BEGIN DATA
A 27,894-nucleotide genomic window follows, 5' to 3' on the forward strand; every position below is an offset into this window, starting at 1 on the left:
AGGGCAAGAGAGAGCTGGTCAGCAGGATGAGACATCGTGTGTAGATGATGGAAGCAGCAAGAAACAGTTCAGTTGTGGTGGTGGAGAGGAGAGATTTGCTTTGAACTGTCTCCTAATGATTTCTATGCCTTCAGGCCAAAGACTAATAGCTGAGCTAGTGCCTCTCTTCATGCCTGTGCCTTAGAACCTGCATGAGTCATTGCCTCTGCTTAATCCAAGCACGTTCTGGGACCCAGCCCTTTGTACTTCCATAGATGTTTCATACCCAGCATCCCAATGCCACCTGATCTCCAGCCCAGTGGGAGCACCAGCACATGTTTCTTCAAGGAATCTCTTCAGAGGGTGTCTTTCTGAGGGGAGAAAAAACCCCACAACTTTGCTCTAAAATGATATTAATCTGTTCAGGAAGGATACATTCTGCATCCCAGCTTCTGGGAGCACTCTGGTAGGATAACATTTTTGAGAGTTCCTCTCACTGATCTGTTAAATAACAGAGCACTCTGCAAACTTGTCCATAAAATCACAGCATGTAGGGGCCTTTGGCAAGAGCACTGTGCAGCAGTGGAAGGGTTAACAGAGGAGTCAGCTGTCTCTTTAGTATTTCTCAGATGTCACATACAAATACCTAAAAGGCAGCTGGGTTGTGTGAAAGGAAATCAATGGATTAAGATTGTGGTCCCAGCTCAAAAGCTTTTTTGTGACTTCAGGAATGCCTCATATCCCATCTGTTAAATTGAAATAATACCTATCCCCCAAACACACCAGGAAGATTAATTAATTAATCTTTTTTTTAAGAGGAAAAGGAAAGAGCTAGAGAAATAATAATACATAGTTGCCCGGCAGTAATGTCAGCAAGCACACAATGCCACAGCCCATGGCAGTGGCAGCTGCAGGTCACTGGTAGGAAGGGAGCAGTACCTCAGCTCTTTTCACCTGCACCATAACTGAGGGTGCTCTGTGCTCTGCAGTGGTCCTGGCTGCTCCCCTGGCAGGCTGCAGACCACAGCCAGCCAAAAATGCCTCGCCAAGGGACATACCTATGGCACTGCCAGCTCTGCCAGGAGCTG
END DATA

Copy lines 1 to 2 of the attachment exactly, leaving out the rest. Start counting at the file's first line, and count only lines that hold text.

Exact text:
A 27,894-nucleotide genomic window follows, 5' to 3' on the forward strand; every position below is an offset into this window, starting at 1 on the left:
AGGGCAAGAGAGAGCTGGTCAGCAGGATGAGACATCGTGTGTAGATGATGGAAGCAGCAAGAAACAGTTCAGTTGTGGTGGTGGAGAGGAGAGATTTGCTTTGAACTGTCTCCTAATGATTTCTATGCCTTCAGGCCAAAGACTAATAGCTGAGCTAGTGCCTCTCTTCATGCCTGTGCCTTAGAACCTGCATGAGTCATTGCCTCTGCTTAATCCAAGCACGTTCTGGGACCCAGCCCTTTGTACTTCCATAGATGTTTCATACCCAGCATCCCAATGCCACCTGATCTCCAGCCCAGTGGGAGCACCAGCACATGTTTCTTCAAGGAATCTCTTCAGAGGGTGTCTTTCTGAGGGGAGAAAAAACCCCACAACTTTGCTCTAAAATGATATTAATCTGTTCAGGAAGGATACATTCTGCATCCCAGCTTCTGGGAGCACTCTGGTAGGATAACATTTTTGAGAGTTCCTCTCACTGATCTGTTAAATAACAGAGCACTCTGCAAACTTGTCCATAAAATCACAGCATGTAGGGGCCTTTGGCAAGAGCACTGTGCAGCAGTGGAAGGGTTAACAGAGGAGTCAGCTGTCTCTTTAGTATTTCTCAGATGTCACATACAAATACCTAAAAGGCAGCTGGGTTGTGTGAAAGGAAATCAATGGATTAAGATTGTGGTCCCAGCTCAAAAGCTTTTTTGTGACTTCAGGAATGCCTCATATCCCATCTGTTAAATTGAAATAATACCTATCCCCCAAACACACCAGGAAGATTAATTAATTAATCTTTTTTTTAAGAGGAAAAGGAAAGAGCTAGAGAAATAATAATACATAGTTGCCCGGCAGTAATGTCAGCAAGCACACAATGCCACAGCCCATGGCAGTGGCAGCTGCAGGTCACTGGTAGGAAGGGAGCAGTACCTCAGCTCTTTTCACCTGCACCATAACTGAGGGTGCTCTGTGCTCTGCAGTGGTCCTGGCTGCTCCCCTGGCAGGCTGCAGACCACAGCCAGCCAAAAATGCCTCGCCAAGGGACATACCTATGGCACTGCCAGCTCTGCCAGGAGCTG